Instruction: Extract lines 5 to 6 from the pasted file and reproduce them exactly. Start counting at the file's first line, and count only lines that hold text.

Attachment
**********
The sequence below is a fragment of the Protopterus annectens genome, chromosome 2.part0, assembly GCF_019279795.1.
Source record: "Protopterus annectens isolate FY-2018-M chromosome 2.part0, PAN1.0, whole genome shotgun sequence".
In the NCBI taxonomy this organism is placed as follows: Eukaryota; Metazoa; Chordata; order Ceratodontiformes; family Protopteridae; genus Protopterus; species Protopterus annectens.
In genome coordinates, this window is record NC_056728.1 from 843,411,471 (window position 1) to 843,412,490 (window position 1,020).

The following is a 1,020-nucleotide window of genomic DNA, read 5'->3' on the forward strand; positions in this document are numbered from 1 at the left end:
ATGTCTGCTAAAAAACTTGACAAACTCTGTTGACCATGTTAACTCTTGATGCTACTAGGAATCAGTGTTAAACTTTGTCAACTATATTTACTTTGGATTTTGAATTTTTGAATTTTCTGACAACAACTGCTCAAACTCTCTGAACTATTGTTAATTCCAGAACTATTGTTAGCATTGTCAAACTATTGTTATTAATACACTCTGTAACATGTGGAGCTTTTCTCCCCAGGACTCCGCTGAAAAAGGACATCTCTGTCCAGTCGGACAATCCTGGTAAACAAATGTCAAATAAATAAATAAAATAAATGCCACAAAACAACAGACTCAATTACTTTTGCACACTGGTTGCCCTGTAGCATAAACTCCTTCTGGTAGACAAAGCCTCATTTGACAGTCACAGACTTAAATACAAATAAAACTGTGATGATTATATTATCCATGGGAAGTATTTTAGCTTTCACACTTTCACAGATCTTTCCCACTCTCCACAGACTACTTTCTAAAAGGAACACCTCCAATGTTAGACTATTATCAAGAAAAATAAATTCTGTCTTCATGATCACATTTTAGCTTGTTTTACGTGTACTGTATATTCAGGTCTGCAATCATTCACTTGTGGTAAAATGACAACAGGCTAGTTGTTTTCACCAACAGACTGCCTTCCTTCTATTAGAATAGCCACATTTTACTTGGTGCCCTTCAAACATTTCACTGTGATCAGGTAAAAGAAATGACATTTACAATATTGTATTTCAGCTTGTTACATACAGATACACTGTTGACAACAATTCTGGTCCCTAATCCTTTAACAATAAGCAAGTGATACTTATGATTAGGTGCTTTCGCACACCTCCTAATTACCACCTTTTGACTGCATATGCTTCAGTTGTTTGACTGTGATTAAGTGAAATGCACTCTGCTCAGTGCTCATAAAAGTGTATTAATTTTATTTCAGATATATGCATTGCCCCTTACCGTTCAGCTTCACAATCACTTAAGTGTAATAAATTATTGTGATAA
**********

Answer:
The following is a 1,020-nucleotide window of genomic DNA, read 5'->3' on the forward strand; positions in this document are numbered from 1 at the left end:
ATGTCTGCTAAAAAACTTGACAAACTCTGTTGACCATGTTAACTCTTGATGCTACTAGGAATCAGTGTTAAACTTTGTCAACTATATTTACTTTGGATTTTGAATTTTTGAATTTTCTGACAACAACTGCTCAAACTCTCTGAACTATTGTTAATTCCAGAACTATTGTTAGCATTGTCAAACTATTGTTATTAATACACTCTGTAACATGTGGAGCTTTTCTCCCCAGGACTCCGCTGAAAAAGGACATCTCTGTCCAGTCGGACAATCCTGGTAAACAAATGTCAAATAAATAAATAAAATAAATGCCACAAAACAACAGACTCAATTACTTTTGCACACTGGTTGCCCTGTAGCATAAACTCCTTCTGGTAGACAAAGCCTCATTTGACAGTCACAGACTTAAATACAAATAAAACTGTGATGATTATATTATCCATGGGAAGTATTTTAGCTTTCACACTTTCACAGATCTTTCCCACTCTCCACAGACTACTTTCTAAAAGGAACACCTCCAATGTTAGACTATTATCAAGAAAAATAAATTCTGTCTTCATGATCACATTTTAGCTTGTTTTACGTGTACTGTATATTCAGGTCTGCAATCATTCACTTGTGGTAAAATGACAACAGGCTAGTTGTTTTCACCAACAGACTGCCTTCCTTCTATTAGAATAGCCACATTTTACTTGGTGCCCTTCAAACATTTCACTGTGATCAGGTAAAAGAAATGACATTTACAATATTGTATTTCAGCTTGTTACATACAGATACACTGTTGACAACAATTCTGGTCCCTAATCCTTTAACAATAAGCAAGTGATACTTATGATTAGGTGCTTTCGCACACCTCCTAATTACCACCTTTTGACTGCATATGCTTCAGTTGTTTGACTGTGATTAAGTGAAATGCACTCTGCTCAGTGCTCATAAAAGTGTATTAATTTTATTTCAGATATATGCATTGCCCCTTACCGTTCAGCTTCACAATCACTTAAGTGTAATAAATTATTGTGATAA